We actually pivoted. In 2007 we launched M-PESA as a live service but in 2005 the original product was microfinance. We were solving a painpoint of how do we get microfinance to be more effective, more efficient, more cheaply administered and we worked with the microfinance Institute and Safaricom on this.
It was all about repaying loans and disbursing loans and dealing with the group mentality of having to leave your business and do all kinds of things. The problem is far more complicated. We were actually giving people their phone in the meetings for the first time, we were training them how to use a Nokia and we saw then that the service is actually quite complex; what we designed had modeled the real life of field officers and moving money this, there and everywhere, but actually we trained people to use these phones and we put a couple of services on there that turned into M-PESA today. The P2P service and buy airtime went into the pilot alongside the microfinance portions of the business.
I didn’t have a smartphone in 2005. None of us did. There were no APIs, there were no smartphones. I was using a Nokia in 2005, but we created a digital service and we did it using very basic SMS-led services.
Simon: Well that’s really quite powerful isn’t it, that you tested and learned and adjusted very quickly and then people took on and adopted something where previously they were using cash, migrating, and the cash was being stolen from them – there was a high percentage of crime at the time. Now they’ve got a real solution that – they can go to a store they can buy airtime, and they have to buy airtime anyway because they’re buying for their mobile phone to call each other, and they can send that airtime pretty much to each other as if it was the same as cash.
Lesley-Anne: It’s very like airtime but actually it wasn’t airtime. So there’s a completely separate engine that was able to move airtime around the system but our system was completely designed ground up, full stack and it was like trading one-to-one with money currency, completely separate to the airtime billing system. That was important because now we had a way to create a business model, whereas the airtime engine was happening completely empowered on the same company. That was being done for free. There was no business processes around it to make it secure, make it this, make it that, whereas now we had this effectively full stack banking system that was designed from the ground up that has nothing to do with the airtime but you could use the money in there to buy airtime.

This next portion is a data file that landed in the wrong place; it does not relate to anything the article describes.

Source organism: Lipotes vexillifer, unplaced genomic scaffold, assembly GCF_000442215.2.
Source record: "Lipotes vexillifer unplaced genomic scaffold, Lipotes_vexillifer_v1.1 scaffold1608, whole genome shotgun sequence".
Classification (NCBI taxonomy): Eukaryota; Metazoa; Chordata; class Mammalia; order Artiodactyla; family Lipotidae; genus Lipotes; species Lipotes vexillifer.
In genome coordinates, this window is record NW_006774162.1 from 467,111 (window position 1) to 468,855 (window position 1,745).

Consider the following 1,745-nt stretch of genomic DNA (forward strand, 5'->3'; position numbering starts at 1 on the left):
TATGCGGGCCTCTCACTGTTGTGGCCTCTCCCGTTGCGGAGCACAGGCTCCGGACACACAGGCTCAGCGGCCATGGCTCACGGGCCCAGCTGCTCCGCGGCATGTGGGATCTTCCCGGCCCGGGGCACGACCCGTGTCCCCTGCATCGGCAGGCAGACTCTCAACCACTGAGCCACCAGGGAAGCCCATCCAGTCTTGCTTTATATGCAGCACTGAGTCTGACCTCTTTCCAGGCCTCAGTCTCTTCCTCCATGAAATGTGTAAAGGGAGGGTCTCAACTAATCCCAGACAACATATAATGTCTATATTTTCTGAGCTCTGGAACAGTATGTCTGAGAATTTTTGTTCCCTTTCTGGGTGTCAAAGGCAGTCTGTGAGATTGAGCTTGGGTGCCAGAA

Simon: Talk to me a little bit about that business case.
Lesley-Anne: It was pay-as-you-go and you didn’t pay to deposit – that’s all about viral growth. You get money into the system and it’s completely free. You pay to send, you pay to withdraw, and when you take the three transactions together, you see that you can make money but you assume that three transactions that happen in the P2P model. It’s grown since then we got Bill payments happening massively and there’s lots of different ways that you can use that.
In fact there’s all kinds of IoT (Internet of Things) stuff coming out now. There’s ways to buy your solar energy pay-as-you-go, all kinds of things happening and it’s a massive growth factor. A massive change has happened in that bill payment space and merchant payments are just starting to happen now, but there’s a real problem there with merchant payments and the business model in the sense that merchants aren’t used to paying like they are in the U.K., where merchants pay to accept card transactions. They are not used to that so it’s quite hard to get some acceptance and that’s still a model that isn’t quite settled yet in terms of where we’re going in the industry.
How do telcos make money? They can’t make money like a bank, they can’t offer interest, and they can’t loan the money out. The money must sit in the bank account and the interest is treated in a very special way because the regulations in play around the fact that we use the money transfer license, so it’s a lot of money in the bank it’s making a lot of interest.